Tim Hames in The Telegraph:
A brilliant series of 13 short essays published by the John Templeton Foundation (at www.templeton.org/belief) offers different responses to the question: “Does science make belief in God obsolete?” The appeal of this slender volume is threefold.
The first part of its charm is the unexpected nature of many of the answers. Although about half of the contributors are in the “Yesish” camp, only one (Professor Victor Stenger) is willing to state unambiguously that: “Science has not only made belief in God obsolete. It has made it incoherent.”
Some of those whose opinions might have been considered predictable turn out not to be. Professor Robert Sapolsky is an outright “No”, because: “Despite the fact that I am an atheist, I recognise that belief offers something that science does not.”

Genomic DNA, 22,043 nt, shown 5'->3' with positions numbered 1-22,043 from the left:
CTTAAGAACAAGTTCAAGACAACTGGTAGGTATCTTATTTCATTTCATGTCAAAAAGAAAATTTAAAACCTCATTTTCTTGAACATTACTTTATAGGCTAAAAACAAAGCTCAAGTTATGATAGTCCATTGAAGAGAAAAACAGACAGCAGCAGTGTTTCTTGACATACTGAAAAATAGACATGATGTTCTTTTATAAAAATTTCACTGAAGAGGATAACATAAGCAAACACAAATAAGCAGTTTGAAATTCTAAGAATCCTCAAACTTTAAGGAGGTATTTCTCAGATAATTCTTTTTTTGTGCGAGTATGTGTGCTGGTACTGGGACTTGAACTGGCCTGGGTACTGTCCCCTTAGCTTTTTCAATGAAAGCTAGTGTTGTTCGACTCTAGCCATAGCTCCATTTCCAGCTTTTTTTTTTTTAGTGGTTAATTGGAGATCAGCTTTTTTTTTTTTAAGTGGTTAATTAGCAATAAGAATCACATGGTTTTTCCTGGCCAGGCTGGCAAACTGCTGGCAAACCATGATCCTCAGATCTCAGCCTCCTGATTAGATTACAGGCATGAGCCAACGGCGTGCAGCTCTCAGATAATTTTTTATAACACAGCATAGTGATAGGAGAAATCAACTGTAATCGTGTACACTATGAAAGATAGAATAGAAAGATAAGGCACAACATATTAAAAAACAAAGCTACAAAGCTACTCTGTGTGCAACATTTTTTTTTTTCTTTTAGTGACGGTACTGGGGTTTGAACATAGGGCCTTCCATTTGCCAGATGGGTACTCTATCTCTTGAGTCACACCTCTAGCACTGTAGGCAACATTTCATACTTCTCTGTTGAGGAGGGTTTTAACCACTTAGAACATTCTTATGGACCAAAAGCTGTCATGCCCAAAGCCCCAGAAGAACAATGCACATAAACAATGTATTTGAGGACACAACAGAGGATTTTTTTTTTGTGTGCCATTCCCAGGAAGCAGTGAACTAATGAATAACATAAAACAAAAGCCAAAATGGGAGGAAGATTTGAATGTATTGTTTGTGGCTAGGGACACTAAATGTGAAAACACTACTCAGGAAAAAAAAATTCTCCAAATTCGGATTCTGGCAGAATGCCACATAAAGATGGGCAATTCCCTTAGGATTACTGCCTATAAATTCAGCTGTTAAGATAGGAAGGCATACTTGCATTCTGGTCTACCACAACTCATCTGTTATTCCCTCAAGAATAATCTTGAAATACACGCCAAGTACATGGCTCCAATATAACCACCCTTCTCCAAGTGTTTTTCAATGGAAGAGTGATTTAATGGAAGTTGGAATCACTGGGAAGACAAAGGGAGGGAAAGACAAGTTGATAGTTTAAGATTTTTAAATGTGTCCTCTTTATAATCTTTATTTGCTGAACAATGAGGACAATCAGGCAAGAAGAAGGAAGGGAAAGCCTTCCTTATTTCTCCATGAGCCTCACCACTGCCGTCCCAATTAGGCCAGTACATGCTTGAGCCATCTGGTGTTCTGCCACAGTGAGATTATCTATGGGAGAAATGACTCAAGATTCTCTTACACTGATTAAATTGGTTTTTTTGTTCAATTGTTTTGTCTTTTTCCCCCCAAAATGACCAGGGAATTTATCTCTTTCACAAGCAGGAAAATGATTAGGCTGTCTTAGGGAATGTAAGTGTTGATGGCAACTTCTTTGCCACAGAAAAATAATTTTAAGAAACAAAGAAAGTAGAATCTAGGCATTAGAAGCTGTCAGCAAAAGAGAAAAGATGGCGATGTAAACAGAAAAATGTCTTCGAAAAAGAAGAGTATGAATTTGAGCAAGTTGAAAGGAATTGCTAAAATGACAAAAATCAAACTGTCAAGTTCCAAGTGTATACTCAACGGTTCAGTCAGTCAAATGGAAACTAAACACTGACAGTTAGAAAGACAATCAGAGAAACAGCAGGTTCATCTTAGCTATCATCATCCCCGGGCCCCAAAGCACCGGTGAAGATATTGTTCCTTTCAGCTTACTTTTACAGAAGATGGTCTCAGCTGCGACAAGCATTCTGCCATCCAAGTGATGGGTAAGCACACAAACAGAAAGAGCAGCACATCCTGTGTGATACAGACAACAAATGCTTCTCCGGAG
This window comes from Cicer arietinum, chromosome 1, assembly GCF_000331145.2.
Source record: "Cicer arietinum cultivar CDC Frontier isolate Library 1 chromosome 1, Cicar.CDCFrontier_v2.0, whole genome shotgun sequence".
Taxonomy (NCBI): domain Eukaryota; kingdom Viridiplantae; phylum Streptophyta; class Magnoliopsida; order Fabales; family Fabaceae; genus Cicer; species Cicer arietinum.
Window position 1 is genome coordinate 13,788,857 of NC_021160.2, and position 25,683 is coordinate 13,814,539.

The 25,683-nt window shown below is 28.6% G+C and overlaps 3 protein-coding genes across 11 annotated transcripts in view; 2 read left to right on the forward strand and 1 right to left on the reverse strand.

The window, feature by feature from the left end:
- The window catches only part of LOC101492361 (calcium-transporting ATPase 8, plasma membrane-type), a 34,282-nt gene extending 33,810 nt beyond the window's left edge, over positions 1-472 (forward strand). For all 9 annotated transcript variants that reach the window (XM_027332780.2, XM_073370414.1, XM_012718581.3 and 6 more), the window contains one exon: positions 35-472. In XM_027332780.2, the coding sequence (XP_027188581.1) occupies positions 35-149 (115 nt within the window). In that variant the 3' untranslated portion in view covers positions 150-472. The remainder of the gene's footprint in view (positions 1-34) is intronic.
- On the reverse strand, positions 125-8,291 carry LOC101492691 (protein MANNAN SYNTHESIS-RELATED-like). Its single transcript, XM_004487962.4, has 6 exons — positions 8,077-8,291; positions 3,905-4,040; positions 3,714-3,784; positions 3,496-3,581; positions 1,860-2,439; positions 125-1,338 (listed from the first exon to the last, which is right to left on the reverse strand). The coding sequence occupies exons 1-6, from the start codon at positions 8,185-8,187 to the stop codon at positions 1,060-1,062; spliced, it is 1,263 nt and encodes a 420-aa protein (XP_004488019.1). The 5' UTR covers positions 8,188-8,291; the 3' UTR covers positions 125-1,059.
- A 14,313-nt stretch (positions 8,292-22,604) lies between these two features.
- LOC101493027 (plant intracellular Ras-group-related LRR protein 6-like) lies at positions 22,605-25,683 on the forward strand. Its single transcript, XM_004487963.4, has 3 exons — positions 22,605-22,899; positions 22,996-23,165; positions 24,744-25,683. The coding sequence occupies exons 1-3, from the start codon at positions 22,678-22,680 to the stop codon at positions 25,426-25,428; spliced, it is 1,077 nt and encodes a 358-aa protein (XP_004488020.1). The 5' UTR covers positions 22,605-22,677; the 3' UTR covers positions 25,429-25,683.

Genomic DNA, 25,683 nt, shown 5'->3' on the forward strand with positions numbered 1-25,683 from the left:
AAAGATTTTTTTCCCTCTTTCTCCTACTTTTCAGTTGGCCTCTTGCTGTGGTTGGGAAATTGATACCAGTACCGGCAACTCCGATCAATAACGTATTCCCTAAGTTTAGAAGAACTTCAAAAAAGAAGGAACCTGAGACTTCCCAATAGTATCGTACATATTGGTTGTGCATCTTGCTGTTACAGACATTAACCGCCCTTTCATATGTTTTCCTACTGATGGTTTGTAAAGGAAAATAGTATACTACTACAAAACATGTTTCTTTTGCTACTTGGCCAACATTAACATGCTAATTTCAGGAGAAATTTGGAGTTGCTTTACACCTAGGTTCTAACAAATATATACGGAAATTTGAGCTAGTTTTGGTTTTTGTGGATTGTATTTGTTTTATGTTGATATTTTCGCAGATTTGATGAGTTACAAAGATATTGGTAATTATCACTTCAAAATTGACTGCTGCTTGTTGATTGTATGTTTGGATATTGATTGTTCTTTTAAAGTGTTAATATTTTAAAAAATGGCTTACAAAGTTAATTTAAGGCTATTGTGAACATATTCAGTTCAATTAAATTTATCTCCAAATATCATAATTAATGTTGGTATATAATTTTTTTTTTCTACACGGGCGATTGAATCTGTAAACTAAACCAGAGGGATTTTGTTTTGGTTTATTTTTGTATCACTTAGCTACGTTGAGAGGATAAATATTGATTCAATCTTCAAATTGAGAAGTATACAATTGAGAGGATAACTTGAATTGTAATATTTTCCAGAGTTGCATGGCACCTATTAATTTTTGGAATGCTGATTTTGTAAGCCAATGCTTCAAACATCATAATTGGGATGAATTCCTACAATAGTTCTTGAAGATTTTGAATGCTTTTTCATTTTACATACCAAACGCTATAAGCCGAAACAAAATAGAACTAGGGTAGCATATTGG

Yet Christoph Cardinal Schönborn, Archbishop of Vienna, answers both “No, and Yes”, because although he contends that the knowledge acquired by science makes belief in God “more reasonable than ever”, a reductive “scientific mentality” has, he says, “helped push the concept of God into the hazy twilight of agnosticism”. This is a brave concession from him.
The second element of the book’s appeal is the data that comes with some of the responses. Thanks to Christopher Hitchens (his answer was “No, but it should”)…
More here. Original debate here. [Thanks to Bilal Siddiqi.]